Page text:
|Albright College > Accelerated Degree Programs > Meet the Faces of ADP > Yvette Johnson|
On a lazy Sunday, Yvette Johnson made a life-altering decision. She had encountered a crossword cluea seven-letter word for “place for higher education”and penciled in “college.” When she glanced over at the television and saw an ad for Albright, the coincidence was too powerful to explain away. “Now if this isn’t kismet, I don’t know what is,” Yvette thought to herself. “This is where I’m going to college, no matter what.” True to her word, Johnson graduated from Albright in December 2010 with a GPA of 3.95.
Yvette entered Albright as a successful, self-employed art dealer who traveled the world in her work. Initially, she worried about balancing work and school, but with the help of a supportive faculty, attentive advisors, and close-knit group of peers, Yvette persisted.
In fact, it was Albright’s unique cohort system, in which a small group of peers take the same classes together, from entering to graduating, that especially helped Yvette to excel. “I take credit for my degree on some level of my own, but this was truly an effort of all the people in that classroom. I would not have made it through this without all of my other classmates,” she said.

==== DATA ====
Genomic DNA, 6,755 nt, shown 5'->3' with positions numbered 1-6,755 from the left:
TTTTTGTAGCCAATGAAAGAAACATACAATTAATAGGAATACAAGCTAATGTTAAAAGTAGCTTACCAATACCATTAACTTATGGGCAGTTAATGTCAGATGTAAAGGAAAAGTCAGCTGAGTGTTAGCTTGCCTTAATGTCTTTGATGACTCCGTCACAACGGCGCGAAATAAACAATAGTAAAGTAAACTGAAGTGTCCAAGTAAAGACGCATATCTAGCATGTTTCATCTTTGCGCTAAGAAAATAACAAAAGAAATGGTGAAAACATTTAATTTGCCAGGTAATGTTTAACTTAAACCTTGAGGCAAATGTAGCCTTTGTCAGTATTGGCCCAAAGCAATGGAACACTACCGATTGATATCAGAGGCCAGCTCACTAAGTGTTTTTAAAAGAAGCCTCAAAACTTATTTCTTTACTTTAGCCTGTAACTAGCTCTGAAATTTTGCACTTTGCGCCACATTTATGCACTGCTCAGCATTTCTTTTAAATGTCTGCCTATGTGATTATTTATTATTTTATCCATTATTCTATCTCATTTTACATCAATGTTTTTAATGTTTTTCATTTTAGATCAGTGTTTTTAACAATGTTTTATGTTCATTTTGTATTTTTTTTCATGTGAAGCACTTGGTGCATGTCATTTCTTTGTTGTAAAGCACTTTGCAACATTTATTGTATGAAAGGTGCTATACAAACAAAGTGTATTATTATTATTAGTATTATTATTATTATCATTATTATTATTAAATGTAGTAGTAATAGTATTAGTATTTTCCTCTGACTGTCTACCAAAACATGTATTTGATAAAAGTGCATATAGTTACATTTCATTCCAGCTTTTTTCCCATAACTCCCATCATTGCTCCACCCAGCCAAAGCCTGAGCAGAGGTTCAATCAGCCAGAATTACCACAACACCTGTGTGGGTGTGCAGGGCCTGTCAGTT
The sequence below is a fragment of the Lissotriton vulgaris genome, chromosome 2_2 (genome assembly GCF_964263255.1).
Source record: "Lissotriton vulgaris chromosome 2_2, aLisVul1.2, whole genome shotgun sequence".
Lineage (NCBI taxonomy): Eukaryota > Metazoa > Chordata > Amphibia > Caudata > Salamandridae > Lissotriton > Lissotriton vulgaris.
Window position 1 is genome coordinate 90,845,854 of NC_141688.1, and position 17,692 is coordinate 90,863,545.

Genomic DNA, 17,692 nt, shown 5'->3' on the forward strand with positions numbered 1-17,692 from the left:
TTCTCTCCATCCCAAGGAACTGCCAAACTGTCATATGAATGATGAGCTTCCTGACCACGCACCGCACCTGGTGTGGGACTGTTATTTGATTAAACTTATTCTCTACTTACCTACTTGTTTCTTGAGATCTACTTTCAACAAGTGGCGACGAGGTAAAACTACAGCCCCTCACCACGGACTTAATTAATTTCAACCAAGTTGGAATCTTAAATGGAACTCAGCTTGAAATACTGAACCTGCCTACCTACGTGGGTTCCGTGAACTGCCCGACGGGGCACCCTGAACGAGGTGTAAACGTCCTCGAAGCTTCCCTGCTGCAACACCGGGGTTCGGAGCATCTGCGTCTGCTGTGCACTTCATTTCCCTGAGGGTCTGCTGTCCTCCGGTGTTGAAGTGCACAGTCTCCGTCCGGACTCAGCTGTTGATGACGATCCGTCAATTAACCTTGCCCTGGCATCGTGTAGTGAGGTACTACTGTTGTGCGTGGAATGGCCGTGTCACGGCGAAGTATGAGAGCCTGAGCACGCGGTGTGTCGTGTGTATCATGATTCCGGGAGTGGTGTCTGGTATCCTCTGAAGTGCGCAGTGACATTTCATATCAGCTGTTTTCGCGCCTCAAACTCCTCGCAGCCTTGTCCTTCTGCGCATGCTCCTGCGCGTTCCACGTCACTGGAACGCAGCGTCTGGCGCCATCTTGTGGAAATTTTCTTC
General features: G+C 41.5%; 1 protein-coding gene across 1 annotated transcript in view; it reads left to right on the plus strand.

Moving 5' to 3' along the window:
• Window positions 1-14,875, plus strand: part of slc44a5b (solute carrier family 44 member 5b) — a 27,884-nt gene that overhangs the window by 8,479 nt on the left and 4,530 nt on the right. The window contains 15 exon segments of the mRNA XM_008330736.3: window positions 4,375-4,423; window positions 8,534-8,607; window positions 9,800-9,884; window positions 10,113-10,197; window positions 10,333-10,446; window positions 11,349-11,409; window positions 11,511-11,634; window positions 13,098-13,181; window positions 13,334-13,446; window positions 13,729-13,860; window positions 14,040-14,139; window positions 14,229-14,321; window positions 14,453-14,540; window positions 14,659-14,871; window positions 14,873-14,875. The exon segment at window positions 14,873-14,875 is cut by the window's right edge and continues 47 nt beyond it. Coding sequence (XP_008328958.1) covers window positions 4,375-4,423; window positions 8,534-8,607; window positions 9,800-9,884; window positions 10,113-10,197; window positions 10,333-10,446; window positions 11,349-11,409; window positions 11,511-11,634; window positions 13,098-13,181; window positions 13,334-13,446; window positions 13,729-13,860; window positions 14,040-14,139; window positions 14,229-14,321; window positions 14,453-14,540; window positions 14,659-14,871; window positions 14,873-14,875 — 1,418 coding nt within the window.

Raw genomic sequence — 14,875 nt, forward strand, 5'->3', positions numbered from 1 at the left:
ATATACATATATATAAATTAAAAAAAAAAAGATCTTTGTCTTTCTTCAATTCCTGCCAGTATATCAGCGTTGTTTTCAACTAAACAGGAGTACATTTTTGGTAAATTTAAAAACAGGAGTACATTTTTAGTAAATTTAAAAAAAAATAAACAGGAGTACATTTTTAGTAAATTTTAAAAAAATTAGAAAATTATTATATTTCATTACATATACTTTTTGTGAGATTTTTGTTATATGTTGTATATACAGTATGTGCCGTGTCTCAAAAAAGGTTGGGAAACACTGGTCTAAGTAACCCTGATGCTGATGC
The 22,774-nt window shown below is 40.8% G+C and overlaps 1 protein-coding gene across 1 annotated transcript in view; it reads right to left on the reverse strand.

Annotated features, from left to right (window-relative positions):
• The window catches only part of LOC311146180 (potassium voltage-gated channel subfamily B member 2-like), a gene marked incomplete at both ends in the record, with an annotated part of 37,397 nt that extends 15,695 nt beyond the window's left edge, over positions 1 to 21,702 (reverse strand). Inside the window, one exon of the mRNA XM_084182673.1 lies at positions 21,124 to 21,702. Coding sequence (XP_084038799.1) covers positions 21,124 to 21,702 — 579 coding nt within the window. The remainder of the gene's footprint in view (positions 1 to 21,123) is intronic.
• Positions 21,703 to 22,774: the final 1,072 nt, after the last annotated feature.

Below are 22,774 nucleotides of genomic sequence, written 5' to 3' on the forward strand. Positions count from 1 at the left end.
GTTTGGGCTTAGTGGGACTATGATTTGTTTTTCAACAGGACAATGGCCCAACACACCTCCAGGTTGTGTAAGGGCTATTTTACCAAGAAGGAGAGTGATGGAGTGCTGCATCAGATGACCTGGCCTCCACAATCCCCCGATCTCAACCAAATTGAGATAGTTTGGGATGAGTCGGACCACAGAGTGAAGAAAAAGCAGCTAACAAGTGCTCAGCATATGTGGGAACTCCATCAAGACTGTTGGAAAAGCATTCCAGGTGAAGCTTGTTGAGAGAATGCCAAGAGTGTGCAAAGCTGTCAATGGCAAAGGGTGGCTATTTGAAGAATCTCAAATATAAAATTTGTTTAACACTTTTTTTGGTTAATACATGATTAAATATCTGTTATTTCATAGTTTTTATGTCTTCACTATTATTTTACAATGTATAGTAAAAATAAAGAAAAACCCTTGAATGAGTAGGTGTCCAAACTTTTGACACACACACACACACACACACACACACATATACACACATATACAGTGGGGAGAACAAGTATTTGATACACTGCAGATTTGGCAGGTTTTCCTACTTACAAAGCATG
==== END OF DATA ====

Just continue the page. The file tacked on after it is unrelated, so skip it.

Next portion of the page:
Now that Johnson has finished her degree, she continues to feel its influence in all areas of her career. She no longer needs an accountant to maintain her books, she knows how to market a gallery show, and due to courses like “International Business,” she can confidently strike business deals in new countries, such as China and Japan.
“When I came to Albright, I didn’t realize that there were pieces of me missing. I thought I was doing great” Johnson said. “But I was missing 60 degrees. Albright completed that circle for me.”
Yvette’s Advice for Adults Thinking of Returning to School
“Just do it. If you wait, you will not do it. There are so many excuses. Right before I decided I wanted to go back to school, I filled up a yellow note pad with excuses. When I looked back at my list recently, it was full of things like, ‘The refrigerator broke, and I have to wait for the guy.’ or ‘I won’t be able to go out to dinner.’ And I realized none of my excuses really made sense.”